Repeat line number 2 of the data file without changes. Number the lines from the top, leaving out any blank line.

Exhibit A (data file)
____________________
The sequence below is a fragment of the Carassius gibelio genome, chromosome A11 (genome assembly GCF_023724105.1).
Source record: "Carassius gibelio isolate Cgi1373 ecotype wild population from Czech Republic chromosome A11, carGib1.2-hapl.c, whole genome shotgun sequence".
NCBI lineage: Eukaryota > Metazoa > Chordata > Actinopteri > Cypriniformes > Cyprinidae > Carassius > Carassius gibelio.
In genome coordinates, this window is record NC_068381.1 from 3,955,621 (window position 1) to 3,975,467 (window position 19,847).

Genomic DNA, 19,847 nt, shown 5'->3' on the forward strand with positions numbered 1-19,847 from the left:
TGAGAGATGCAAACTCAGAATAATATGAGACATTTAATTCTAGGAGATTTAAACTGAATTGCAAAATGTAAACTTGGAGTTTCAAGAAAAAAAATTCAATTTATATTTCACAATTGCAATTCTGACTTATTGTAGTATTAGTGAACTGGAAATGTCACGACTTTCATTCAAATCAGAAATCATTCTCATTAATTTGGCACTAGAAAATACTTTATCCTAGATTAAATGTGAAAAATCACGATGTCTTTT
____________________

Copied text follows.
Source record: "Carassius gibelio isolate Cgi1373 ecotype wild population from Czech Republic chromosome A11, carGib1.2-hapl.c, whole genome shotgun sequence".